A: Sections C & D of the form are about AFPS 75 and resettlement commutation. This question is an active choice i.e. you must tick either the ‘Yes’ box or the ‘No’ box. So, if you want to take AFPS 75 resettlement commutation, you should tick the ‘Yes’ box and leave the ‘No’ box blank. You can choose how much you want to commute and either state the actual amount you want to commute or tick the ‘maximum allowed’ box. You cannot choose to commute more than the maximum allowed. If you have had a pension forecast from Veterans UK or looked at the on-line pension calculator, the commutation amounts quoted will be for the maximum allowed amount.
Q: I am in the process of completing my Pen 1 Form. I am on AFPS 05 and don’t understand Section E. Can you please explain what is meant by the terms ‘Allocation’ and ‘Nomination’? Also, do I need to nominate my spouse if I want them to receive the lump sum?
A: Section E is for AFPS 05 members and asks about inverse commutation, nomination and allocation of parts of your pension income. This means this part is about your AFPS 05 pension, not your ’05 EDPs. Commutation is explained in other Q&As so all I am going to say here is that if you want to inversely commute your AFPS 05 pension lump sum, you need to tick the ‘Yes’ box and complete Section F and AFPS Form 9. I will, however, explain ‘nomination’ and ‘allocation’. If you have a spouse or eligible partner, they will, on your death, receive any lump sums that would be due to them from your pension scheme. If, however, you want an organisation or person other than your spouse or eligible partner, to receive any lump sums that may be due on your death, you can ‘nominate’ them using AFPS Form 2. If you just want your spouse to receive any due payments, then you DO NOT have to complete AFPS Form 2.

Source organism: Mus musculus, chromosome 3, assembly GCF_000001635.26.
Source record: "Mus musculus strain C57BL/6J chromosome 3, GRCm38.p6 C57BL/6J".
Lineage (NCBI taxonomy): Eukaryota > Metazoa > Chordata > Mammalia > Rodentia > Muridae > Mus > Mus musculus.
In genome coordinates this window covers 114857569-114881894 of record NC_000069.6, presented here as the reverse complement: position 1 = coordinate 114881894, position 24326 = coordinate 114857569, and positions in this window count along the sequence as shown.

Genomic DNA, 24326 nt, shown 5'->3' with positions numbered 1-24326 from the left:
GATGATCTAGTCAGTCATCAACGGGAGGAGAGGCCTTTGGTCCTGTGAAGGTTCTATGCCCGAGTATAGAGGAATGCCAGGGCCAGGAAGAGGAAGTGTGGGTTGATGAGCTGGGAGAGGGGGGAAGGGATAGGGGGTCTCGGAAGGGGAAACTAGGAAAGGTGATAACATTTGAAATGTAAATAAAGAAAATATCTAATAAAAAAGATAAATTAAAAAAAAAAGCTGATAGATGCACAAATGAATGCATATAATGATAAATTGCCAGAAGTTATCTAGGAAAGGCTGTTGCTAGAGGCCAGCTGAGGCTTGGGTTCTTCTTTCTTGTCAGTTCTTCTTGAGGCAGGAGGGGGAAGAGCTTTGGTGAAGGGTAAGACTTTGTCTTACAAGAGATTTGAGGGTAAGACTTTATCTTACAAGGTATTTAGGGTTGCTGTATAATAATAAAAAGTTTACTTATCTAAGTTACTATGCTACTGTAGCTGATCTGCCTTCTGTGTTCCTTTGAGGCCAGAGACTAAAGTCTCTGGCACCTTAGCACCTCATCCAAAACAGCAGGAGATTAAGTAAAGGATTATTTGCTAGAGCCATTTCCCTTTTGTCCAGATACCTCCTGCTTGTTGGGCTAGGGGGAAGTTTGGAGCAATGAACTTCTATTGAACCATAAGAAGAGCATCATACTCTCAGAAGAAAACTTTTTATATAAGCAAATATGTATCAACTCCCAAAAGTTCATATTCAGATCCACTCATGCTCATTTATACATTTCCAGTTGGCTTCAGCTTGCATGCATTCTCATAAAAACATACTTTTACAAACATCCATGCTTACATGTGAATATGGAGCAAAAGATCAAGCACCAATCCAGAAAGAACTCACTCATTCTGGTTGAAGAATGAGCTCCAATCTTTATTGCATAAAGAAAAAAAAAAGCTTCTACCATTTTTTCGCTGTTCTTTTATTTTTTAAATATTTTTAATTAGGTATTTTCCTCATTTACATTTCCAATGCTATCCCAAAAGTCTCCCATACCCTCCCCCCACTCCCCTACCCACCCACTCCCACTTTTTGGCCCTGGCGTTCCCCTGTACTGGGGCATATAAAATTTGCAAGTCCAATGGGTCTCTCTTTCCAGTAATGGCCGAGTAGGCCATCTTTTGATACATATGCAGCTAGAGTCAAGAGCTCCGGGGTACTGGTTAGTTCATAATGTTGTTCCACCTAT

Allocation means that you give up some of your pension during your life time in order that, after your death, a dependant can receive a pension for the rest of their life. If you have a dependant who is financially reliant on you, then you can ‘allocate’ a portion of your pension to be paid to them and the amount you receive will be correspondingly reduced. In both cases (nomination and allocation), if they die first, your pension will not be restored! If you are considering these options we strongly advise that you have a chat with a financial advisor.